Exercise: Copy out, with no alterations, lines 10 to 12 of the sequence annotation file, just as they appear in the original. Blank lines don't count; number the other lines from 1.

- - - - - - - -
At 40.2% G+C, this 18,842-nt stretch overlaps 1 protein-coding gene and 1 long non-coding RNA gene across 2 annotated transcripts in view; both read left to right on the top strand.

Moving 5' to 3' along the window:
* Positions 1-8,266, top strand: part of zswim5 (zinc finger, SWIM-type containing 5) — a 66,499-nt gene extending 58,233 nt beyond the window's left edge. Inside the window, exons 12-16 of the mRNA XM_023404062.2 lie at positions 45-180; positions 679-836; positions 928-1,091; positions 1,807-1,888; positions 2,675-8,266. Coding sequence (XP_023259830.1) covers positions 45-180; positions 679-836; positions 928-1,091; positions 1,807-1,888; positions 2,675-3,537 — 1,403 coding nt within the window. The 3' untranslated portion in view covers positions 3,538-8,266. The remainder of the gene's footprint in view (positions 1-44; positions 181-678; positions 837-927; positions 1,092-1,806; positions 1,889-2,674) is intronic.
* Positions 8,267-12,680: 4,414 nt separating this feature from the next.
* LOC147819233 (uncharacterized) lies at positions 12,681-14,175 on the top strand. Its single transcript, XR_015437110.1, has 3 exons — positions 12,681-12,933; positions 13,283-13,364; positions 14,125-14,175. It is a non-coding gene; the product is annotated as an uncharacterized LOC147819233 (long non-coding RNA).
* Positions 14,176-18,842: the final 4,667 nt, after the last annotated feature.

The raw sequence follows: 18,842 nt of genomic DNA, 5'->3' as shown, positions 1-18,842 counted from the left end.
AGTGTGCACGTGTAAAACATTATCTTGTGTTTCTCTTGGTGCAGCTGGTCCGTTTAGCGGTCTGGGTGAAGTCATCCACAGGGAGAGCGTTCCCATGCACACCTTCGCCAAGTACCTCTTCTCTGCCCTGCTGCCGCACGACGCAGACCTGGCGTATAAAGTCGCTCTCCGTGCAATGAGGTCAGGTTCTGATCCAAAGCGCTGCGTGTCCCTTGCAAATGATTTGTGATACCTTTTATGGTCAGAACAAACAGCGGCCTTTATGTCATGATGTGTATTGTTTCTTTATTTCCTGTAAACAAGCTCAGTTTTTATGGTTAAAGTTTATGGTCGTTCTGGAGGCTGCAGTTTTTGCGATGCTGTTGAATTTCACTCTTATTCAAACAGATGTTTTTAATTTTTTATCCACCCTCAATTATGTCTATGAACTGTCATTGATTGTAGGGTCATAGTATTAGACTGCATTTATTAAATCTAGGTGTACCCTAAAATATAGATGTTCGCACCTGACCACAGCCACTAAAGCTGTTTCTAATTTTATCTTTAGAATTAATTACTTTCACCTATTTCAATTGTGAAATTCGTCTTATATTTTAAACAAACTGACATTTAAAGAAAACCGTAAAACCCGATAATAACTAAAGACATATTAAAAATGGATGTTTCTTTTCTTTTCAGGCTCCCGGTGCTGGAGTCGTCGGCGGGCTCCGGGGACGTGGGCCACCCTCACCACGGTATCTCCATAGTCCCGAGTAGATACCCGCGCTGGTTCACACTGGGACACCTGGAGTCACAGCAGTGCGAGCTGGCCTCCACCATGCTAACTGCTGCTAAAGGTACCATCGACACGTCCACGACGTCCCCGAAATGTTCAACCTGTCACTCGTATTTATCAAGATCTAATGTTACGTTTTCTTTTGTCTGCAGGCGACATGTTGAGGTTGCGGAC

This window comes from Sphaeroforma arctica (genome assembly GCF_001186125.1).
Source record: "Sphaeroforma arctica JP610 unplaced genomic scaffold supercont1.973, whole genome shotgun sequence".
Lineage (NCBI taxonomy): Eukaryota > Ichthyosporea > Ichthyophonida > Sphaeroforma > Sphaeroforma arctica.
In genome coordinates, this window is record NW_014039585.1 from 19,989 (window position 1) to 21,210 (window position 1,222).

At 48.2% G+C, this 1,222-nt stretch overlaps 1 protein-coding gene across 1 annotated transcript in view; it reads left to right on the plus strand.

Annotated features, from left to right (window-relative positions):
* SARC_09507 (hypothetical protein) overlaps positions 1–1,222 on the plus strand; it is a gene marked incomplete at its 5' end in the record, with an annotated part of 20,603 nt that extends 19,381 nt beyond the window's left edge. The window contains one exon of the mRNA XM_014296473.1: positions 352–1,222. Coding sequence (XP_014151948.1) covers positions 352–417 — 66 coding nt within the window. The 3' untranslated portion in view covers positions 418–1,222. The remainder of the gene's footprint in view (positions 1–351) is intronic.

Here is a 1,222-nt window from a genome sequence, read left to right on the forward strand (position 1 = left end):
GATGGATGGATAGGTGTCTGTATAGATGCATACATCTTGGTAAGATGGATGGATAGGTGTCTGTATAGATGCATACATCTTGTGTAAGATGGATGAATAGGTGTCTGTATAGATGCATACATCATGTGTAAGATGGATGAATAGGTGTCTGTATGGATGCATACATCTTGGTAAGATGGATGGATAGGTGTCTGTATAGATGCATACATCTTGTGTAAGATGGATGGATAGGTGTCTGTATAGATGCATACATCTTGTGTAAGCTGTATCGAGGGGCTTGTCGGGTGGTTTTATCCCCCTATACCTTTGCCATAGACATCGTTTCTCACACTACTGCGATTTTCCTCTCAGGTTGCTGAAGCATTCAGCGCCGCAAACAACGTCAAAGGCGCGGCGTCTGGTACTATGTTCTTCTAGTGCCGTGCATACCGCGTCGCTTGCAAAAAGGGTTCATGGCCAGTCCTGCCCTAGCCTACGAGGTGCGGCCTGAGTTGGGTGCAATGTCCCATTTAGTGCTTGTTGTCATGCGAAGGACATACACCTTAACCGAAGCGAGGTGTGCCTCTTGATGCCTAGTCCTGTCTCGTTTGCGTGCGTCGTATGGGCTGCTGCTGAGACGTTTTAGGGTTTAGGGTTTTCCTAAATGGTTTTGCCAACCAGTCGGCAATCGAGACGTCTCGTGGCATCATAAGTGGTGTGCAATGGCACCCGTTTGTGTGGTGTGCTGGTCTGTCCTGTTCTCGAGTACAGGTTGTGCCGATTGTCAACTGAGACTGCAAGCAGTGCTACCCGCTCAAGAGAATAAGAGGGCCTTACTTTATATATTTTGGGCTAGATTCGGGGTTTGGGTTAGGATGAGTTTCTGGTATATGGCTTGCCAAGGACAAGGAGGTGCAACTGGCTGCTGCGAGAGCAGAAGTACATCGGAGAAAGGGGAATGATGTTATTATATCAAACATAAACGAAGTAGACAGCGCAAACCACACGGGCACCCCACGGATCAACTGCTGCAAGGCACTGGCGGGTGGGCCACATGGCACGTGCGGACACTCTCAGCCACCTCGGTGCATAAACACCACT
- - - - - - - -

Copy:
Source record: "Sphaeroforma arctica JP610 unplaced genomic scaffold supercont1.973, whole genome shotgun sequence".
Lineage (NCBI taxonomy): Eukaryota > Ichthyosporea > Ichthyophonida > Sphaeroforma > Sphaeroforma arctica.
In genome coordinates, this window is record NW_014039585.1 from 19,989 (window position 1) to 21,210 (window position 1,222).